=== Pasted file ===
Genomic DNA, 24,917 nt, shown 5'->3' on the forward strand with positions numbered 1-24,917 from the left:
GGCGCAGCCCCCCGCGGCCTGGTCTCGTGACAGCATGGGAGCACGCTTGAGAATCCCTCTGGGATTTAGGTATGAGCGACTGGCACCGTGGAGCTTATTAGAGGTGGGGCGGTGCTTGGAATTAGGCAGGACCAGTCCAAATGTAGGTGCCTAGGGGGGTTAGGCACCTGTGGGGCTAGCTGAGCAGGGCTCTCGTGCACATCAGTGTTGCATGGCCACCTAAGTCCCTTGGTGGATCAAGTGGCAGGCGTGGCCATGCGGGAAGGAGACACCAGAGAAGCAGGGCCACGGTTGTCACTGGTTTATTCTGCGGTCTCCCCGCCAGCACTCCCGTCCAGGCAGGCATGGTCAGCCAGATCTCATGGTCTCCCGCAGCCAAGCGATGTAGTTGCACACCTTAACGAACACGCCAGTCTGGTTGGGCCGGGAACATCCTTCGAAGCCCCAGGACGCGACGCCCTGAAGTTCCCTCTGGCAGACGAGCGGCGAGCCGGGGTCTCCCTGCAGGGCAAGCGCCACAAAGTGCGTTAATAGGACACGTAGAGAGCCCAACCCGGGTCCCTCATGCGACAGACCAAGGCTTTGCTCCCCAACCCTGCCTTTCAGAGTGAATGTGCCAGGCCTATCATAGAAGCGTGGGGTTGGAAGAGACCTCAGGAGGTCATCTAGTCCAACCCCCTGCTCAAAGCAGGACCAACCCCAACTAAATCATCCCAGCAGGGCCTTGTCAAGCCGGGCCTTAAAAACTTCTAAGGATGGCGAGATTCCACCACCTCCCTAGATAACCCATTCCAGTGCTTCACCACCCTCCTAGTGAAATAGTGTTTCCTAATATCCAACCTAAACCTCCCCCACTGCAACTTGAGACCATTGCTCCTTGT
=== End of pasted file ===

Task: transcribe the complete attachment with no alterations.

Genomic DNA, 24,917 nt, shown 5'->3' on the forward strand with positions numbered 1-24,917 from the left:
GGCGCAGCCCCCCGCGGCCTGGTCTCGTGACAGCATGGGAGCACGCTTGAGAATCCCTCTGGGATTTAGGTATGAGCGACTGGCACCGTGGAGCTTATTAGAGGTGGGGCGGTGCTTGGAATTAGGCAGGACCAGTCCAAATGTAGGTGCCTAGGGGGGTTAGGCACCTGTGGGGCTAGCTGAGCAGGGCTCTCGTGCACATCAGTGTTGCATGGCCACCTAAGTCCCTTGGTGGATCAAGTGGCAGGCGTGGCCATGCGGGAAGGAGACACCAGAGAAGCAGGGCCACGGTTGTCACTGGTTTATTCTGCGGTCTCCCCGCCAGCACTCCCGTCCAGGCAGGCATGGTCAGCCAGATCTCATGGTCTCCCGCAGCCAAGCGATGTAGTTGCACACCTTAACGAACACGCCAGTCTGGTTGGGCCGGGAACATCCTTCGAAGCCCCAGGACGCGACGCCCTGAAGTTCCCTCTGGCAGACGAGCGGCGAGCCGGGGTCTCCCTGCAGGGCAAGCGCCACAAAGTGCGTTAATAGGACACGTAGAGAGCCCAACCCGGGTCCCTCATGCGACAGACCAAGGCTTTGCTCCCCAACCCTGCCTTTCAGAGTGAATGTGCCAGGCCTATCATAGAAGCGTGGGGTTGGAAGAGACCTCAGGAGGTCATCTAGTCCAACCCCCTGCTCAAAGCAGGACCAACCCCAACTAAATCATCCCAGCAGGGCCTTGTCAAGCCGGGCCTTAAAAACTTCTAAGGATGGCGAGATTCCACCACCTCCCTAGATAACCCATTCCAGTGCTTCACCACCCTCCTAGTGAAATAGTGTTTCCTAATATCCAACCTAAACCTCCCCCACTGCAACTTGAGACCATTGCTCCTTGT